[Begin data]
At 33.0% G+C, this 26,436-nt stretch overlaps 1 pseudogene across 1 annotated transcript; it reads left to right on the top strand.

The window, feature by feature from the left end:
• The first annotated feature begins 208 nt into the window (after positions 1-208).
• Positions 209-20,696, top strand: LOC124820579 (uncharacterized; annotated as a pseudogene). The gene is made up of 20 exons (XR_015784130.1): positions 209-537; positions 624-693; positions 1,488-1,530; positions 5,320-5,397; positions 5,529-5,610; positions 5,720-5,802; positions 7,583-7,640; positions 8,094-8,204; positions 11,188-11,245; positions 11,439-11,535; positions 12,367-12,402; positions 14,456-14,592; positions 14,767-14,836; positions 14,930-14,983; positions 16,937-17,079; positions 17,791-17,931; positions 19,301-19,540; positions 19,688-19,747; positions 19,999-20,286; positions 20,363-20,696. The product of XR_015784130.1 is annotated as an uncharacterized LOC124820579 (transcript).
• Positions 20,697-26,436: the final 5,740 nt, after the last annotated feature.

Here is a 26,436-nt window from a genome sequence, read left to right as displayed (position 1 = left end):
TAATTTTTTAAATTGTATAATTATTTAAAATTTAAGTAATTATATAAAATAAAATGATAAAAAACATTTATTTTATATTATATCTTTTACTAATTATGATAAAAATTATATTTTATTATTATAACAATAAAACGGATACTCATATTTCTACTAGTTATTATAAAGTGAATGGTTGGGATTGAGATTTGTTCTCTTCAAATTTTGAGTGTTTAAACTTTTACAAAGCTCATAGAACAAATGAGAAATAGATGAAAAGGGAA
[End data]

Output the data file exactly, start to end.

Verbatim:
At 33.0% G+C, this 26,436-nt stretch overlaps 1 pseudogene across 1 annotated transcript; it reads left to right on the top strand.

The window, feature by feature from the left end:
• The first annotated feature begins 208 nt into the window (after positions 1-208).
• Positions 209-20,696, top strand: LOC124820579 (uncharacterized; annotated as a pseudogene). The gene is made up of 20 exons (XR_015784130.1): positions 209-537; positions 624-693; positions 1,488-1,530; positions 5,320-5,397; positions 5,529-5,610; positions 5,720-5,802; positions 7,583-7,640; positions 8,094-8,204; positions 11,188-11,245; positions 11,439-11,535; positions 12,367-12,402; positions 14,456-14,592; positions 14,767-14,836; positions 14,930-14,983; positions 16,937-17,079; positions 17,791-17,931; positions 19,301-19,540; positions 19,688-19,747; positions 19,999-20,286; positions 20,363-20,696. The product of XR_015784130.1 is annotated as an uncharacterized LOC124820579 (transcript).
• Positions 20,697-26,436: the final 5,740 nt, after the last annotated feature.

Here is a 26,436-nt window from a genome sequence, read left to right as displayed (position 1 = left end):
TAATTTTTTAAATTGTATAATTATTTAAAATTTAAGTAATTATATAAAATAAAATGATAAAAAACATTTATTTTATATTATATCTTTTACTAATTATGATAAAAATTATATTTTATTATTATAACAATAAAACGGATACTCATATTTCTACTAGTTATTATAAAGTGAATGGTTGGGATTGAGATTTGTTCTCTTCAAATTTTGAGTGTTTAAACTTTTACAAAGCTCATAGAACAAATGAGAAATAGATGAAAAGGGAA